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Julian Fosh: Why R&D has boosted UK GDP

The official size of the UK economy has been revised upwards but this will not, unfortunately, lead to an increase in your bank balance. In fact the revision has been a key factor in the EU’s demand for an additional £1.7bn surcharge which will burden UK taxpayers unless David Cameron, mindful of UKIP’s progress, is able to successfully fight the demand. However, for us it is further recognition of the growing role that intangible assets have to play in the generation of wealth. The upward revision reflects the incorporation of a number of new factors which include research & development (R&D) spending, a key part of the formation of intangible assets such as intellectual property (IP).

John Husselbee, Multi-Manager: Eyes wide open

In recent months I have often referred to the investor complacency indicated by low levels of market volatility as representing one of the two biggest investment risks in the short to medium term, alongside bond market overvaluation. Given the spike in volatility over the past few weeks it seems only sensible to revisit and reassess this point of view.

Stephen Bailey, Macro-Thematic: ‘Tax inversion’ should not distract from strong pharma fundamentals

This week has presented an opportunity to increase our Funds’ exposure to global healthcare, already the largest of our macro-themes. In addition to the wider market sell-off, shares in pharmaceuticals sector have also been affected by the fallout from AbbVie’s decision to pull out of its takeover of Shire.

The potential for tax inversions has been a bit of a sideshow in our opinion, creating a lot of noise and detracting from the real fundamental themes affecting the pharmaceuticals sector - the profound shift in political attitude towards the sector, the recognition of the industry's vital importance in the protection of ever more fragile global health, coupled with the industry's emergence from the much-publicised 'patent cliff' and the improving efficiency and efficacy within R&D processes.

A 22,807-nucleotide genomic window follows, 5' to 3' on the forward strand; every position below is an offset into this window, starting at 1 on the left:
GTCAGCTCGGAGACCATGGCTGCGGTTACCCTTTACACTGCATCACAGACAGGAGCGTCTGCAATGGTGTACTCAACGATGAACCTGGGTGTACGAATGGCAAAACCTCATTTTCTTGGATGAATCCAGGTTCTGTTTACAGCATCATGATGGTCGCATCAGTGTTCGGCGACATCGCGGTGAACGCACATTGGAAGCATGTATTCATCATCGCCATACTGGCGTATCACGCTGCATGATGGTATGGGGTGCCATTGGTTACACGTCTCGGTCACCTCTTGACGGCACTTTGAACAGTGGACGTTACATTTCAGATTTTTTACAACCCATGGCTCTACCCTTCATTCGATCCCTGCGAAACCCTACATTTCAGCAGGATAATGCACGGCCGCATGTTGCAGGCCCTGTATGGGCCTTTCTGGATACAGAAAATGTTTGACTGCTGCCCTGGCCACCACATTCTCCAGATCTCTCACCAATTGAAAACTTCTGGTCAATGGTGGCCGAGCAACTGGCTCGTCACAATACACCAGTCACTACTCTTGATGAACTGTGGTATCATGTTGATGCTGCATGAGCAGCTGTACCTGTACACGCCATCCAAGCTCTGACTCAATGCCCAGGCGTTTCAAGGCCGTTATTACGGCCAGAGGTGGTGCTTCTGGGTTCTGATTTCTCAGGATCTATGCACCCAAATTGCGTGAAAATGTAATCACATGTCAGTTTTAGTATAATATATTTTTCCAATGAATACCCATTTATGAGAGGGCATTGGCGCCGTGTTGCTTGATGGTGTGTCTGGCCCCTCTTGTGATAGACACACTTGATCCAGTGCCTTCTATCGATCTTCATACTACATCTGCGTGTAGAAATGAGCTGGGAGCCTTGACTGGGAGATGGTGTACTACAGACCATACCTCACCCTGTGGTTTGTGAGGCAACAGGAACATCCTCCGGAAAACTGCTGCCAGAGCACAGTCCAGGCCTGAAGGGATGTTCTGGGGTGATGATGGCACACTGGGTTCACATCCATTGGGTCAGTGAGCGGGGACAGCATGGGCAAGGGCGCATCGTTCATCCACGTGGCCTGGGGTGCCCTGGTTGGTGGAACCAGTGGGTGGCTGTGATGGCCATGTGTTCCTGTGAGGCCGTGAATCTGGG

Stephen Bailey, Macro-Thematic: ‘Tax inversion’ should not distract from strong pharma fundamentals

This week has presented an opportunity to increase our Funds’ exposure to global healthcare, already the largest of our macro-themes. In addition to the wider market sell-off, shares in pharmaceuticals sector have also been affected by the fallout from AbbVie’s decision to pull out of its takeover of Shire.

The potential for tax inversions has been a bit of a sideshow in our opinion, creating a lot of noise and detracting from the real fundamental themes affecting the pharmaceuticals sector - the profound shift in political attitude towards the sector, the recognition of the industry's vital importance in the protection of ever more fragile global health, coupled with the industry's emergence from the much-publicised 'patent cliff' and the improving efficiency and efficacy within R&D processes.

Disclaimer

Any opinions expressed should not be construed as advice for investment in any [product or] security mentioned or which may form the underlying content of any topics discussed in this blog.  The information and opinions provided in this blog take no account of the investors’ individual circumstances and should not be taken as specific advice on the merits of any investment decision.   Any opinions or information provided has been based on sources we believe to be reliable at the time of this blog’s preparation: no representation or warranty, express or implied, is made as to the accuracy, reliability or completeness of such information.  Neither Liontrust, nor any of its partners, employees, representatives or agents accepts any liability whatsoever for any direct or consequential loss howsoever arising, directly or indirectly, from any use of our research or its contents.

Liontrust, its partners and/or employees may have had, have or will have positions in the securities (or related financial instruments) which are those referred to, or those underlying the content discussed in this blog.

Any individual who chooses to invest in any securities should do so with caution. Investing in securities is speculative and carries a high degree of risk; you may lose some or all of the money that is invested.  Always research your own investments and consult with a regulated investment advisor or licensed stock broker before investing.

Shares in companies referred to may be relatively illiquid and hard to trade, therefore riskier than other investments and there could be a large bid/offer spread, so if you need to sell soon after you’ve bought, you might get less back than you paid. This can make them riskier than other investments.